Machine Learning

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Friday, March 9, 2018 - 7:00pm

Predicting the Future of Infectious Disease

Cary Institute disease ecologist Dr. Barbara Han will discuss how, with the help of artificial intelligence and machine learning, her team analyzes data on animals, disease, and geography to pinpoint areas at risk of future disease outbreaks.


Ebola and bats


Filoviruses have devastating effects on people and primates, as evidenced by the 2014 Ebola outbreak in West Africa. For nearly 40 years, preventing spillovers has been hampered by an inability to pinpoint which wildlife species harbor and spread the viruses.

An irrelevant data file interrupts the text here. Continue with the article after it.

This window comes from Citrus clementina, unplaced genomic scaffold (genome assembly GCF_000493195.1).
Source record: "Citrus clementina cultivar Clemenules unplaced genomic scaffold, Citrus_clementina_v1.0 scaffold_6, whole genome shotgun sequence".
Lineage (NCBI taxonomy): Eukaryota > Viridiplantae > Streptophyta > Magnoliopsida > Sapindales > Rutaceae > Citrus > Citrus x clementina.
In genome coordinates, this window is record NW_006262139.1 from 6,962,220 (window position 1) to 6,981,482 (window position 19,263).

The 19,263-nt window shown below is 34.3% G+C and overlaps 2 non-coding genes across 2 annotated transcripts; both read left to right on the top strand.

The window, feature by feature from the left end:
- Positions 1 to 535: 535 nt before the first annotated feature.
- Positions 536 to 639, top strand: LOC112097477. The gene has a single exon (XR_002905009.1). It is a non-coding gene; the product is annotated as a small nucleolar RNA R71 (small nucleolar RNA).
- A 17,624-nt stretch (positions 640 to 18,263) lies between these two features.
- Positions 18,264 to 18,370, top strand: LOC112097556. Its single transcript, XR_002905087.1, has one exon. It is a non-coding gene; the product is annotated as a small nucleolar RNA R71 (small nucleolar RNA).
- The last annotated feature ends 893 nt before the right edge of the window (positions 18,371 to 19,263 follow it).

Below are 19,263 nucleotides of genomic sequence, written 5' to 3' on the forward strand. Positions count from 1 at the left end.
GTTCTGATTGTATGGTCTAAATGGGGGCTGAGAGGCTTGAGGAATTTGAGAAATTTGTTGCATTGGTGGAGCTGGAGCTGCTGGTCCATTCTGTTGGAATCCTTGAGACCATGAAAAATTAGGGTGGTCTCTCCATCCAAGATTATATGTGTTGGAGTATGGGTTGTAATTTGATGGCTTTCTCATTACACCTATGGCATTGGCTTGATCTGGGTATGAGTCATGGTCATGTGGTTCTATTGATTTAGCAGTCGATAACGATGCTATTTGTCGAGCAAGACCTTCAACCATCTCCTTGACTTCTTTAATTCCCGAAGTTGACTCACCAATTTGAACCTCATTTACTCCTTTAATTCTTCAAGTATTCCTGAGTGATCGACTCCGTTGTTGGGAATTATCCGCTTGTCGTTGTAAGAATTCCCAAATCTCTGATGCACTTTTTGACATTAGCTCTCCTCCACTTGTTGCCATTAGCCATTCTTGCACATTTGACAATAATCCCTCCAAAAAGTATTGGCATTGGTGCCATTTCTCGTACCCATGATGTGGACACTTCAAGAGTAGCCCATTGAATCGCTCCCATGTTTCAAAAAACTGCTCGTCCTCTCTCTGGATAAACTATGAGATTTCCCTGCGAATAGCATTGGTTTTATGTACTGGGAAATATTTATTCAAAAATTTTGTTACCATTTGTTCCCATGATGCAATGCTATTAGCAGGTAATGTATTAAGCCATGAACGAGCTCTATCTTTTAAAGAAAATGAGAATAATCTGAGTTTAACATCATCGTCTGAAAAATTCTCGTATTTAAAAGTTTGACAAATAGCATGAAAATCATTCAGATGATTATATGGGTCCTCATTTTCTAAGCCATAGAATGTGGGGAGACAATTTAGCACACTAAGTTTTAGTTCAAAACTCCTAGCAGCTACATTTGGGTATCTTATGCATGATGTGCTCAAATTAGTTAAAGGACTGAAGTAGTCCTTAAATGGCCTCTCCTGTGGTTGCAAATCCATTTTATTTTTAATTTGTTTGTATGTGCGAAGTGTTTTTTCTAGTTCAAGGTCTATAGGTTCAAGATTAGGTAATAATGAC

$2M NSF grant harnesses big data & AI to advance disease prevention

Team to develop tools to map areas at risk of zoonotic disease outbreaks with new NSF grant

The Cary Institute teams with IBM Research to address Zika

When the Zika virus arrived in Brazil, it went largely unnoticed until infected infants were born with microcephaly, a neurological disorder marked by a small head caused by severe underdevelopment of brain tissue in utero. As the number of Zika-affected babies grew, the World Health Organization moved quickly to declare Zika virus a public health emergency of international concern.

Related Projects

Machine Learning to Predict Zoonotic Disease

Why do the majority of human infectious diseases originate from wildlife? Our lab seeks to identify intrinsic characteristics of wild species (e.g., life history, ecological, physiological traits) that signal their potential to be future reservoirs of zoonotic diseases (human diseases with animal origins).

Cary Institute of Ecosystem Studies | Millbrook, New York 12545 | Tel (845) 677-5343

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